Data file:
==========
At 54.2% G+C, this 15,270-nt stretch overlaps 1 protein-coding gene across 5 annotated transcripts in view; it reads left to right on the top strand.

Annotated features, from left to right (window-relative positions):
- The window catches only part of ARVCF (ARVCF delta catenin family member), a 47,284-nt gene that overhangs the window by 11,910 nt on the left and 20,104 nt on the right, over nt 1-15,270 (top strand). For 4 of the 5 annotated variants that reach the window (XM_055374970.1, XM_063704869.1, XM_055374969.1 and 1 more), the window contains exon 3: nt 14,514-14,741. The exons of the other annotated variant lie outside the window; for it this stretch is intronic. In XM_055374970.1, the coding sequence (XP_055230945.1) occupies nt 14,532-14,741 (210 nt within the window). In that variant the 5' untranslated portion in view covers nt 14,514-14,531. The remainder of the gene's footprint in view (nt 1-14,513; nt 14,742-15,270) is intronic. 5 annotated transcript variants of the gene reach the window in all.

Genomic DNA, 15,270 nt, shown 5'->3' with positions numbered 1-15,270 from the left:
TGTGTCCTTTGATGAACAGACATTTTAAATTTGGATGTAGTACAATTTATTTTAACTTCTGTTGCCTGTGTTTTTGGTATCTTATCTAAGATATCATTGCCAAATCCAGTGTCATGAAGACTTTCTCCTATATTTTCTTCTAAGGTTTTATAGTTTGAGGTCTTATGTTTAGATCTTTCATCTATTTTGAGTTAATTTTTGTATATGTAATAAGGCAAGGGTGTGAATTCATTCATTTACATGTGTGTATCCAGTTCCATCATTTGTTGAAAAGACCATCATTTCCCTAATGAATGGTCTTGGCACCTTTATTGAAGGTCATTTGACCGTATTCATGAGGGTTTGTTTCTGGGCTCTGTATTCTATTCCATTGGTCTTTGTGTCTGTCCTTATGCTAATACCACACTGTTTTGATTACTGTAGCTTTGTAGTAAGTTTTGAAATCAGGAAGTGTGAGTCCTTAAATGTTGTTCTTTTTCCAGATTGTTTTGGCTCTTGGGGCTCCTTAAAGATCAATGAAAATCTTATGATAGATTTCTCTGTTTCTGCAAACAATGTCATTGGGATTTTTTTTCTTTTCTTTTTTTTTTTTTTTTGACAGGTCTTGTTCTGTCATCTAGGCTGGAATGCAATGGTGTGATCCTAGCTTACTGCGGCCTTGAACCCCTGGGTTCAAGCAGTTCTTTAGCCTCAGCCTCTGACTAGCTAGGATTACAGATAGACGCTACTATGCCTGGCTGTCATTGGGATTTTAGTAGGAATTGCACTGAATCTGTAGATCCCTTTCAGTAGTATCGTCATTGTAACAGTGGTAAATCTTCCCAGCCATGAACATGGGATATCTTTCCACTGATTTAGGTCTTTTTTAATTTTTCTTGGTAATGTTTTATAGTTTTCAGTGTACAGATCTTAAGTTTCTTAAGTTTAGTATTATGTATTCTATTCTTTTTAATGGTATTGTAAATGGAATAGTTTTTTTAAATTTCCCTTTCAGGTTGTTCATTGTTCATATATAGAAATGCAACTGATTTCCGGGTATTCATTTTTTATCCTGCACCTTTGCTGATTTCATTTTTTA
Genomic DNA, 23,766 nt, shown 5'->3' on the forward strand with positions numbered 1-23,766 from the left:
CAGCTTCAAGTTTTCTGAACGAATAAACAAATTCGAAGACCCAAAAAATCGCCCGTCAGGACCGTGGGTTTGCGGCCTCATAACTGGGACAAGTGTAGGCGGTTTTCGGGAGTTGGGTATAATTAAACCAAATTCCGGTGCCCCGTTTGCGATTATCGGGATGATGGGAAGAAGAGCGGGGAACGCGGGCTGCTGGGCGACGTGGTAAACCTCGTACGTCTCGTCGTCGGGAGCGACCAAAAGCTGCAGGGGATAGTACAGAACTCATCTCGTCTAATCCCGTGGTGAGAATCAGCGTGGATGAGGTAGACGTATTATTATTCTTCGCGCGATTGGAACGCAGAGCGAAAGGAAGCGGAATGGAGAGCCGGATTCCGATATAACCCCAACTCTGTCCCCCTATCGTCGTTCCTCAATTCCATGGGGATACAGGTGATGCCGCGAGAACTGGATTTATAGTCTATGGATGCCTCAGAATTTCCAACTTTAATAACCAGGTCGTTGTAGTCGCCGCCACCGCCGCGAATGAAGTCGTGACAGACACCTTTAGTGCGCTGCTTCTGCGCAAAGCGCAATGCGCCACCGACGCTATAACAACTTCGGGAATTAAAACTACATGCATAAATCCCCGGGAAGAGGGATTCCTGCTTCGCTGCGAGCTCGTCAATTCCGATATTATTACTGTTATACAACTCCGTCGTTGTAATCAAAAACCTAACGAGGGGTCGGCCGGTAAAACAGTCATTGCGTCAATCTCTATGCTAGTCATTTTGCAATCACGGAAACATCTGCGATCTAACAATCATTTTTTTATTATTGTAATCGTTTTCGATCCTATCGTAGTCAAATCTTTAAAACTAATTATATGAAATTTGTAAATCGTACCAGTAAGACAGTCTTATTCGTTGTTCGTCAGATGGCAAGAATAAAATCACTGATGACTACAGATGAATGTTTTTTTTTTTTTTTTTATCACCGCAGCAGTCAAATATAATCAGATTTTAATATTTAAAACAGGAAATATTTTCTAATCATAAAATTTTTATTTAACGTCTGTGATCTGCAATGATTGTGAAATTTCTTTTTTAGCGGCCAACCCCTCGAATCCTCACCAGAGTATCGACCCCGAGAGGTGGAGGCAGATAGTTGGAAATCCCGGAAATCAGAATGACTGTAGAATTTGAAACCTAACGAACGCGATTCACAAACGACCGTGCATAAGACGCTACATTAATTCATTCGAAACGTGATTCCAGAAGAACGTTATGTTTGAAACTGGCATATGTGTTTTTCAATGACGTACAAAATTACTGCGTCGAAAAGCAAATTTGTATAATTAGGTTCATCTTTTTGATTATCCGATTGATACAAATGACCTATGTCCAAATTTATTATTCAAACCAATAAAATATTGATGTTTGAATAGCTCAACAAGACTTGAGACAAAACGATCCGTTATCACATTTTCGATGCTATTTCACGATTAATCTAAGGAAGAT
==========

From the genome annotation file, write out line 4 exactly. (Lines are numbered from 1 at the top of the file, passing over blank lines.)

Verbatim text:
Genomic DNA, 15,270 nt, shown 5'->3' with positions numbered 1-15,270 from the left: